In addition, entry CD4 percentages were high and remained stable throughout the study, although a normal decline would be expected in the first 6 months of life.17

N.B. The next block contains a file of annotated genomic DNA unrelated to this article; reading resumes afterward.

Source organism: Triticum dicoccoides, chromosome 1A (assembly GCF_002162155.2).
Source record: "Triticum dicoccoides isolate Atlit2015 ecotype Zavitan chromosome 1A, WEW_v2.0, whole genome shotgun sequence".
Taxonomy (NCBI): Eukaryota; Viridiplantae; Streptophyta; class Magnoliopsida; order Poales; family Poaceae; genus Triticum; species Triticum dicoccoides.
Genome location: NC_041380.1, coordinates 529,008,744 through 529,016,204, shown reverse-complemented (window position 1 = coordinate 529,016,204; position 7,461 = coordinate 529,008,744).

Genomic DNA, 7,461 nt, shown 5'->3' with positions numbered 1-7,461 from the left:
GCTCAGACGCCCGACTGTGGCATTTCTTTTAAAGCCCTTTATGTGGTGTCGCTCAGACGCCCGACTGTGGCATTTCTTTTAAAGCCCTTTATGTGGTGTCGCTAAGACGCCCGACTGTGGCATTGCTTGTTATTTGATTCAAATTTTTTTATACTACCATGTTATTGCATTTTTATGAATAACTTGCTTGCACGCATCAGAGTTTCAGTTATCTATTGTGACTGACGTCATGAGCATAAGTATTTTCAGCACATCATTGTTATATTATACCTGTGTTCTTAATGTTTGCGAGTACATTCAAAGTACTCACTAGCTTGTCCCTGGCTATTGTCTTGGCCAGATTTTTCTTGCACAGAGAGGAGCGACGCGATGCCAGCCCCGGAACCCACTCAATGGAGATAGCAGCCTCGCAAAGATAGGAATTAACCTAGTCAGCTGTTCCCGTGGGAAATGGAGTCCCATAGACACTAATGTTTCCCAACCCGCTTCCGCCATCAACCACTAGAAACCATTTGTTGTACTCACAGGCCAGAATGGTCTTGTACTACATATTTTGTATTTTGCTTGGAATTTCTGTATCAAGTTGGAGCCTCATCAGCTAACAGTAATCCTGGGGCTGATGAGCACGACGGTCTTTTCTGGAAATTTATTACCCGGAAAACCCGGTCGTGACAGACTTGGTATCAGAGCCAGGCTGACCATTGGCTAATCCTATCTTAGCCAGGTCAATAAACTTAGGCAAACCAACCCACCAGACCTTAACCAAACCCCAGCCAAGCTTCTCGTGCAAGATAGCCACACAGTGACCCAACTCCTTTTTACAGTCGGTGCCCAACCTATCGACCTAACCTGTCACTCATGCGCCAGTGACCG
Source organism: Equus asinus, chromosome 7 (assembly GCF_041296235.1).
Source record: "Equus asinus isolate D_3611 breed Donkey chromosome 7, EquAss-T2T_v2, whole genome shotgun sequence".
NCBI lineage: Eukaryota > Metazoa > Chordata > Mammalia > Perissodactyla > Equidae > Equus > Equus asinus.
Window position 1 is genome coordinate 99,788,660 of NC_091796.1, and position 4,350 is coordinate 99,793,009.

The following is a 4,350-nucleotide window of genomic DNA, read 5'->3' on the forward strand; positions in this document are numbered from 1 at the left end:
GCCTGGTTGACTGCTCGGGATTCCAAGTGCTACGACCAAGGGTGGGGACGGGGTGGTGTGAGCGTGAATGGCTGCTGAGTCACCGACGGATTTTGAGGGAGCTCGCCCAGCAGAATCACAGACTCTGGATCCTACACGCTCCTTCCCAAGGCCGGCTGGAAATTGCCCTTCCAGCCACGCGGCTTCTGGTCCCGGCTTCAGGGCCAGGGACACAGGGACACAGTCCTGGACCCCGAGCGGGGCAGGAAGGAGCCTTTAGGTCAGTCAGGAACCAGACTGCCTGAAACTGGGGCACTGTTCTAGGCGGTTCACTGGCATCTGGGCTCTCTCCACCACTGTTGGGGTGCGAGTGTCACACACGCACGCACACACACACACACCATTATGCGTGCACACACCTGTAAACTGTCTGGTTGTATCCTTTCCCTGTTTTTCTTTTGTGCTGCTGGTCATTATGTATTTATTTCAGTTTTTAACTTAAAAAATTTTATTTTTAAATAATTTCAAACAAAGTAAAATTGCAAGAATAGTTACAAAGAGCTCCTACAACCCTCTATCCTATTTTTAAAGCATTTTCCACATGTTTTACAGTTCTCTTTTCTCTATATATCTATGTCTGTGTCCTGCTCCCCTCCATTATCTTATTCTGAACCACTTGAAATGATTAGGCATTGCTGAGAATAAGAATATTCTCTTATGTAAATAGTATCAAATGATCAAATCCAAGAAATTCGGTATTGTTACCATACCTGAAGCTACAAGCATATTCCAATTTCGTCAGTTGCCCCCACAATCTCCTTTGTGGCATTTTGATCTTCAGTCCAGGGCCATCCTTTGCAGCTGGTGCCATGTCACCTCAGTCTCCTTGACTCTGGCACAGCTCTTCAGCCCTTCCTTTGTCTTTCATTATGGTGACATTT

It is difficult to determine whether the dosage studied in this trial is optimal for all infants less than 6 weeks of age. The 24-week virologic responses with LPV/r 300/75 mg/m2 were promising even in the subjects with lowest LPV concentrations. However, the number of subjects in this study was small, and the long term consequences of low LPV exposure (AUC) are unknown. There was great variability in LPV exposure, with approximately half of the infants in the range found in older infants. A higher LPV/r dose might put these young infants at risk for added toxicity. The one subject in this trial who had the dosage increased based on PK results subsequently required dosage reduction for excessive drug concentrations in serum and possible drug related toxicity. While it may be reasonable to consider initiating therapy with a dosage greater than 300 mg/m2, it would require careful monitoring of serum drug concentrations and toxicity in the setting of a study. Because dosage adjustments were delayed until after PK evaluations were completed in this study, the median doses at the time of the PK studies were >10% below the intended 300/75 mg/m2. One important way to optimize the likelihood of therapeutic LPV dosing is to adjust the dosage for incremental growth at more frequent intervals in the first months of life, during which time the infant experiences rapid weight gain. Long-term follow-up will be important to determine changes in pharmacokinetic profiles over time and longer-term efficacy in this vulnerable population.